Wednesday, January 30, 2002

Backward and forward

Year of the palindrome brings out the wordsmiths among us

By Mike Pulfer
The Cincinnati Enquirer

        If you were spinning in circles when we asked you to write forward and backward, we're guessing you just weren't under the palindrome dome.

        You do understand what a palindrome is, right? A word, phrase or sentence that reads the same forward or backward. Like, say, the year 2002.

        Oh, maybe you were sick when we put out the invitation to readers to send us palindromes. Doc, note I dissent. A fast never prevents a fatness. I diet on cod (Bill Smeal, Symmes Township).

        Or, maybe you were too busy trying to figure out what sex or extra art xeroxes means (Jerry Noran, Fort Thomas).

    Can't get enough of words and phrases and complete sentences that spell the same whether you're pulling forward or backing up?
    Get online and try these World Wide Web sites:
    At least three palindrome calendars were produced in the Tristate for this palindrome year.
    • Crest Graphics, Fairfax. Compact book with month-to-month designs by 12 local artists. O stone. He not so; Is sensuousness I? 271-2200.
    • Northlich advertising and public relations, downtown. A small, simple-but-fun accordion-fold promotion tool with one-word palindromes for clients, suppliers and media. Kayak, civic, racecar, peep, ewe. 421-8840.
    • Roland A. Duerksen, Oxford. Game-based calendar that asks questions daily and offers vowels and their positions in the solution as clues. Available at Oxford-area stores. Discounted from $8.95. (513) 523-8642.
        While you were coming up blank, Mr. Noran and Mr. Smeal and more than 50 other readers scratched out their favorites and sent them to the Enquirer. Test your palindromability with their clues and solutions.

        The clues:

        1. How to hail a Chiquita co-worker.

        2. Why you can't hear owls in August in the Tristate.

        3. What makes the Reds better than other teams?

        4. Best ways for a Cincinnati Opera groupie to treat a headache.

        5. Winning motto for a Greater Dayton lawn service.

        The palindromes:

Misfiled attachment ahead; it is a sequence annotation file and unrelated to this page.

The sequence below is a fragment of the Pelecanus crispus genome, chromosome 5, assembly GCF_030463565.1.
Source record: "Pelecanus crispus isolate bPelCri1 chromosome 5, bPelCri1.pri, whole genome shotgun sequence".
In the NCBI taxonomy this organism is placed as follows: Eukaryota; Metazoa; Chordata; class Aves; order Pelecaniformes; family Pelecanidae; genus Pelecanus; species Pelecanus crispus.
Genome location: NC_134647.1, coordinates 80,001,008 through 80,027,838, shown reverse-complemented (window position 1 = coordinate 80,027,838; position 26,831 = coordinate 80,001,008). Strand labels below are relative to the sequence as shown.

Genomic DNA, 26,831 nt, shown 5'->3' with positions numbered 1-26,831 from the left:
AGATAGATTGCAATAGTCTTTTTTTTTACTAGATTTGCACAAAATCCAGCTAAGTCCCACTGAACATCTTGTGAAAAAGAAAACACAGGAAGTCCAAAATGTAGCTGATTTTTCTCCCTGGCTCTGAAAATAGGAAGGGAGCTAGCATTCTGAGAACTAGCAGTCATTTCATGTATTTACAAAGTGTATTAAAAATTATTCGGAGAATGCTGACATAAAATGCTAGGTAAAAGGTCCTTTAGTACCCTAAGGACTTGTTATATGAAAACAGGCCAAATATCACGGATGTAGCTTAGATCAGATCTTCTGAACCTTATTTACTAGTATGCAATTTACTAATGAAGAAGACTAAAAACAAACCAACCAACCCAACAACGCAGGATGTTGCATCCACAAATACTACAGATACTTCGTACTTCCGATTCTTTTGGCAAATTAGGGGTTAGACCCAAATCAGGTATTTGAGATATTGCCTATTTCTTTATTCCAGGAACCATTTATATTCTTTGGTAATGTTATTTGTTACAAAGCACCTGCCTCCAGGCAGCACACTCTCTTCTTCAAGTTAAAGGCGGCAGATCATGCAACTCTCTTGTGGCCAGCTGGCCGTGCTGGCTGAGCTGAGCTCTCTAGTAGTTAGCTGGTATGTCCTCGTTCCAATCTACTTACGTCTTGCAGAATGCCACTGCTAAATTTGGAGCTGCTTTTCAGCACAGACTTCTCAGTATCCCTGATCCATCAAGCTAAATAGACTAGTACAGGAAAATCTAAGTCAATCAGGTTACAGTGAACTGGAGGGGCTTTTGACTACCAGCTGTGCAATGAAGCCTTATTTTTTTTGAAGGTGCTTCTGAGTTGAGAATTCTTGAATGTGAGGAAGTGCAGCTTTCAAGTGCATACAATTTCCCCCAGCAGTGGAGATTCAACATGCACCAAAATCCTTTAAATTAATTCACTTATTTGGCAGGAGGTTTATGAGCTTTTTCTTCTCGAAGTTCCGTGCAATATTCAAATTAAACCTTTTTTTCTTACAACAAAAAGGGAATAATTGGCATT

1. Yo! Banana Boy.

        2. Too hot to hoot.

        3. They are redder.

        4. Lonely tenor or one Tylenol.

        5. Miamisburg grubs I maim.

        Arthur Beach, of Middletown, took the challenge a step further and came up with a palindrome filled with nothing but palindromes: Anna, did Otto peep? Otto, did Anna?

        Roland A. Duerksen, Oxford, spelled out this one for a 2002 palindromes calendar he published last year:

        Question: Could a Midwest native have been afloat; to be of help to the Columbus boat?

        Answer: Eh? Did an Indiana man aid Nina? Did he?

        Mr. Duerksen, 75, says he never paid much attention to palindromes or the people who wrote them until 1998.

        “It was like hitting a slippery slope and sliding into it,” he said. “What's better for a retired English professor than to sit around and play with words?”

        The page-a-day calendar, he says, has been well received in the academic Miami University environment.

        “Some people tell me they work months ahead,” on the puzzles, he says. “They're enraptured.”

        Mr. Duerksen, in his calendar, presents a clue each day, usually in a rhymed couplet, followed by the solution (the palindrome) the following day. For example:

        Question: A member of the Cincinnati team, He plays as if he's in a dream.

        Answer: Wonder at a Red now.

        Sound tough? The author helps out by supplying all the vowels and occasional hints on consonants.

        At least two other 2002 calendars were produced in the Tristate.

        Dave Sollberger, president, Crest Graphics, Fairfax, said the company is considering reprinting a 5-inch-by-9-inch spiral-bound calendar it produced as a sampler with Fox River Paper Co. Twelve local designers, each assigned one month, contributed their own palindromes and accompanying illustrations.

        Here are some of the other catchy phrases that came in by mail, e-mail and fax from a diverse group that included an architect to a Catholic nun, from 7 to 87 years old.

        Marge let a Red order a telegram.

        No Casey? Yes, a con.

        6-0 Star Bengals Lag NE Brats 0-6

        Pet Spot's mad at Mt. Adams top step.

        Senile felines.

        Was it a bat I saw?

        Dammit. I'm mad.

        Todd erases a red dot.

        Star comedy by Democrats.

        Straw. No. Too stupid a fad. I put soot on warts.

        Now Ned, I am a maiden nun; Ned I am a maiden won.

        Stressed backwards spells desserts.

        Tuna nut.

        Evan, I am not on Main Ave.

        Not Lima. Hamilton.

        Cinci picnic.

        Now Mom won.

        Now Pop won.

        They were short and long; simple and complicated. Difficult and more difficult.

        One, from Dan Eltzroth, Reading, might have been a bit bitter: Dos Arenas, an era's OD.

        Some people had to look and think hard for good examples.

        Some didn't.

        “How about me?” asks Cecilia Elble, of Covedale. “I've had this name for 62 years.”


Wing it with super bowl of chili
Flowerpot project set to bloom or bust
Obesity open invitation to diabetes
- Backward and forward
Panera depends on its bread
Slimmed-down dressing thicker but tasty
Smart mouth
Body & mind
Dave Parker steps up to plate for roasting
Get to it